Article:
Greg Ginn at Club Garibaldi
The saddest thing is 56 year old Greg Ginn playing shitty instrumental jams with a chubby kid in a Pink Floyd shirt, a prerecorded rhythm section, and a fog machine, to 15 people in Club Garibaldi on a Saturday night.
Yes, Greg Ginn, the man responsible for Black Flag, the man who wrote “Rise Above,” “Six Pack,” and “Nervous breakdown,” and founded SST Records–in doing so releasing fantastic records by the likes of The Minutemen, Husker Du, Sonic Youth, The Meat Puppets, and Dinosaur Jr. I probably don’t need to tell you that kind of autobiographical information if you’re at least casually acquainted with punk rock music (and I assume by your reading this that you are).
Of course, those with some knowledge of the man know that he’s a double edged sword; sure he founded Black Flag, but managed to fire pretty much anyone decent involved with the band apart from himself, and by the end of the band was smoking such copious amounts of weed that he thought it’d be a better idea to focus on instrumental project Gone than Black Flag. Likewise, he destroyed SST by trying to release over 80 records a year and by not paying that aforementioned list of big-deal underground artists, leading to a series of lawsuits and keeping awesome records like Daydream Nation out of stores for extended lengths of time. He’s also cast as the villain in two books sitting on my coffee table, right now; Henry Rollins’ Flag memoir Get In The Van and Negativland’s scathing Fair Use: The Story of the Letter U and the Numeral 2.
What happened at Garibaldi Saturday night doesn’t really have anything to do with that legacy, nor is it applicable in the “should once great artists stop playing?” argument that I’ve raised on this blog from time to time. No, this was just awful. Calling this show a car crash is somehow unfair to car crashes. When Ginn finally addressed the crowd after the 5th song, 40 minutes after the band started playing (do the math), he informed us that the band was going to take a short break and then return for a second set; I’ve never seen a crowd look so grateful to have an opportunity to leave a room. The feeling was not unlike being marooned on a desert island, only to have Ginn inform us (after 40 minutes of dicking around on guitar) that there was fresh water, food and a helicopter outside.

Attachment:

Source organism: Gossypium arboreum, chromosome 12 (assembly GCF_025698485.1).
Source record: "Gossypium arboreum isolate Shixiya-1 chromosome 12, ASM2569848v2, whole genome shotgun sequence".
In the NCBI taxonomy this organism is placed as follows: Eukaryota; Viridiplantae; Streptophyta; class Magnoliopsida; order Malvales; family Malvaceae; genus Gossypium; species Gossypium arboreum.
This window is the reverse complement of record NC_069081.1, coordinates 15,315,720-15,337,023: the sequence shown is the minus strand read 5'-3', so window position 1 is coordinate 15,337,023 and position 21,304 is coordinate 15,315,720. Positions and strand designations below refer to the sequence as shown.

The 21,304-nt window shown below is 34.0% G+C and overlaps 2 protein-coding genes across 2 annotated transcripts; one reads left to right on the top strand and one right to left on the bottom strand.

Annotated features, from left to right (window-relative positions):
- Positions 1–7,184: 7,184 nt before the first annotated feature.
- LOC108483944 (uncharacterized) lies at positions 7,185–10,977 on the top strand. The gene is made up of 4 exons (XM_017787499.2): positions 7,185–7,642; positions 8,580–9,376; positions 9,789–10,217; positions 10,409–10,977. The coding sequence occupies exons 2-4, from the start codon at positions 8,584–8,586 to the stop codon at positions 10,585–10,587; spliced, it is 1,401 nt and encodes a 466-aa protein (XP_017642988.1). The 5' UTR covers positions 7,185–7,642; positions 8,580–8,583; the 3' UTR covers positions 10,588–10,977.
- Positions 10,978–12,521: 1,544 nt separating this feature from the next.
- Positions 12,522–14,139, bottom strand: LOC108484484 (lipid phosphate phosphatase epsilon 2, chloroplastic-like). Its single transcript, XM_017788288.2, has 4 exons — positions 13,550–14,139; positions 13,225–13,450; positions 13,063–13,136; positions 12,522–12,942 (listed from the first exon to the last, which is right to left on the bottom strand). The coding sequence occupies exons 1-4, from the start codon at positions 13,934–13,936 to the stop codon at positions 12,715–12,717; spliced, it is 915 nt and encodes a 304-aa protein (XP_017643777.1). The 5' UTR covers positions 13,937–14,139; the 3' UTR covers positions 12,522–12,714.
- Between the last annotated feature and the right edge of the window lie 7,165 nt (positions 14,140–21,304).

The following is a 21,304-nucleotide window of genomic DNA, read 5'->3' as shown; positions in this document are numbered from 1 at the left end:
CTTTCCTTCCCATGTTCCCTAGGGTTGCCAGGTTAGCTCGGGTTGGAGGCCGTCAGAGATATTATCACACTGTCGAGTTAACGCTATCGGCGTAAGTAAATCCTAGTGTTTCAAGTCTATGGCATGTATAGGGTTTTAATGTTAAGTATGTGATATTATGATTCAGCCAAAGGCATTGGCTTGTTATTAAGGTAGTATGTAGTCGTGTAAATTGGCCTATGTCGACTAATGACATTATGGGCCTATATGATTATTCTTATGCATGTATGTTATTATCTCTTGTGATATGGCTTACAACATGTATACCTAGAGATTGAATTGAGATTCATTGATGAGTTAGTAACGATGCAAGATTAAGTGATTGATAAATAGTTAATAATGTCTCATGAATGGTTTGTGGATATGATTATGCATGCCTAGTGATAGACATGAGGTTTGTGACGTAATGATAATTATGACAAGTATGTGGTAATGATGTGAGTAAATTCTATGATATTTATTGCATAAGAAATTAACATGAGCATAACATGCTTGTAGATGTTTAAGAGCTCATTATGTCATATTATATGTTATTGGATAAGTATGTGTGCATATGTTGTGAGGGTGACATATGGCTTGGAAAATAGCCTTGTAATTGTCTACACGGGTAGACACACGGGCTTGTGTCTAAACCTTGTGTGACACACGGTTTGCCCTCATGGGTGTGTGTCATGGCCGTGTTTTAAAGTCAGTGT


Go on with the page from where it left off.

This was not something that anyone should have been subjected to. This band should never have left a practice space, or Ginn’s bedroom, or maybe even Ginn’s bong. You and everyone you know have written guitar parts like these and immediately discarded them. Which is what these two should have done, instead of somehow tricking 20 people into paying $8 to watch based on the name recognition of one of the members. Oh, and Greg Ginn doesn’t even play the awesome clear Dan Armstrong guitar anymore, he uses some cheap looking Stratocaster knockoff. It’s almost as if he wanted to ensure that this show was disappointing on every level, even if you went in like me with seriously low expectations. I advise you not to listen to the Taylor Texas Corrugators in the way that I would advise you not to expose yourself to the bubonic plague.